Customer tracking can also help prevent shoplifting, he added, as the system detects when items are picked up, and only customers registered in the app and their accompanying guests can enter the store. Additionally, sensor information can help operations with their inventory management, by providing merchants and staff with shelf-level details in real time.

Buying from Big Brother?

No store will reap revenue if it creeps out its customers. To ease customer concerns about video surveillance, cameras are not aimed at customers’ faces and do not use facial recognition or other biometric measures to distinguish between shoppers. The system is instead designed to tightly track customers based on their movements from the moment they scan into the store. It updates tracking data every 30 milliseconds to avoid losing track of a customer or risk confusing two people with the same hat, for instance.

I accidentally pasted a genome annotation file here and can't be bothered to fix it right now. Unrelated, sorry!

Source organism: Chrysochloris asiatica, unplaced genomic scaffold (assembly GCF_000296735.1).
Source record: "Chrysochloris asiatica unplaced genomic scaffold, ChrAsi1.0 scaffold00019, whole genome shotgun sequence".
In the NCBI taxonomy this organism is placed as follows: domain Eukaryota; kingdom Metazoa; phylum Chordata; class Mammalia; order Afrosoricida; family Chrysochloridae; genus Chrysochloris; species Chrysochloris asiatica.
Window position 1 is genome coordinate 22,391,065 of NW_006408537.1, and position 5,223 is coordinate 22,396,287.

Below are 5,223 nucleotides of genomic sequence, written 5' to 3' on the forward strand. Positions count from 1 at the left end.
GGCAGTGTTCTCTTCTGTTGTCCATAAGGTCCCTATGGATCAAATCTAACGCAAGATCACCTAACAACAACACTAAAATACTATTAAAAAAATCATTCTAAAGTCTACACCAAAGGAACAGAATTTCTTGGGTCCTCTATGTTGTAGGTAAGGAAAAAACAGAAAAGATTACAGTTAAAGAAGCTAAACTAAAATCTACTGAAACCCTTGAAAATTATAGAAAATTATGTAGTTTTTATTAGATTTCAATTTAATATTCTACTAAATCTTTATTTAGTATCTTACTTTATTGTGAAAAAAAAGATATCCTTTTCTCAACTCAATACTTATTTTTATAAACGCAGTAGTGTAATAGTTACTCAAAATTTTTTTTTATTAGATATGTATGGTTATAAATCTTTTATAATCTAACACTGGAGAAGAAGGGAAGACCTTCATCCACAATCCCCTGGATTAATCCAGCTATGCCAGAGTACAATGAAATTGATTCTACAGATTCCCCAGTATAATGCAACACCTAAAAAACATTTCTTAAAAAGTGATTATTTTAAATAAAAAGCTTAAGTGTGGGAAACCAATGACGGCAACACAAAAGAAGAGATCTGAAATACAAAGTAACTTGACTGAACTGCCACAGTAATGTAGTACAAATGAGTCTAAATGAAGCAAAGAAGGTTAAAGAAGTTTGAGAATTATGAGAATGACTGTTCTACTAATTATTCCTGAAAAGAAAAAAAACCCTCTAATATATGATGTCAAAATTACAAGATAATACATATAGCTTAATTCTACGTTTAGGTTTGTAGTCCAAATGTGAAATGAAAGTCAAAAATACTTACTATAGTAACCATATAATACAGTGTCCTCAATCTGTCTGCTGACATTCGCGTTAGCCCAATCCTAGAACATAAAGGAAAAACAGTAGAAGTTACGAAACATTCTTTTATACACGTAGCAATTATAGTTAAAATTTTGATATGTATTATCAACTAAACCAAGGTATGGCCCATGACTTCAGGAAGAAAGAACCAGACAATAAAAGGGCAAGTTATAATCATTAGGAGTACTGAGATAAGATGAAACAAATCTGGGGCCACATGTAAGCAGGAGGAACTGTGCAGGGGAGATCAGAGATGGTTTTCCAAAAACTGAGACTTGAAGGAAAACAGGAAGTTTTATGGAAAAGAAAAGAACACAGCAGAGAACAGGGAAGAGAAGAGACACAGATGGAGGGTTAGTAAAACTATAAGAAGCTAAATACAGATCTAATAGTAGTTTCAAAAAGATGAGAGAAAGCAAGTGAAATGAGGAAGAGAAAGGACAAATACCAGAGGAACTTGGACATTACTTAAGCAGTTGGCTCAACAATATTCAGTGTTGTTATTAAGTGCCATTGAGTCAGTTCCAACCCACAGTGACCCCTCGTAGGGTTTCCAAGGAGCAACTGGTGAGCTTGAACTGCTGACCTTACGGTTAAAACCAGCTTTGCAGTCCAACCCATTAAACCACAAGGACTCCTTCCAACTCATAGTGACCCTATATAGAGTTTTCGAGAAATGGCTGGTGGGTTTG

To further put minds at ease, the app also offers a “refund” button, should customers believe they were wrongfully charged for an item. After requesting a refund, customers may be asked to return the item to a store greeter, or they may even be allowed to keep it.

Motukuri has high hopes for these solutions, predicting that customers will soon start to expect, or even demand, checkout-free options.

“We expect pretty much all stores to be checkout-free,” Motukuri said. “Once they’re used to this experience, customers won’t want any kind of self-checkout, or anything where they’re required to do a lot of work.”

If these kinds of solutions do take off with customers, retailers may find the trend brings them new convenience as well: access to richer shopper insights in their brick-and-mortar stores.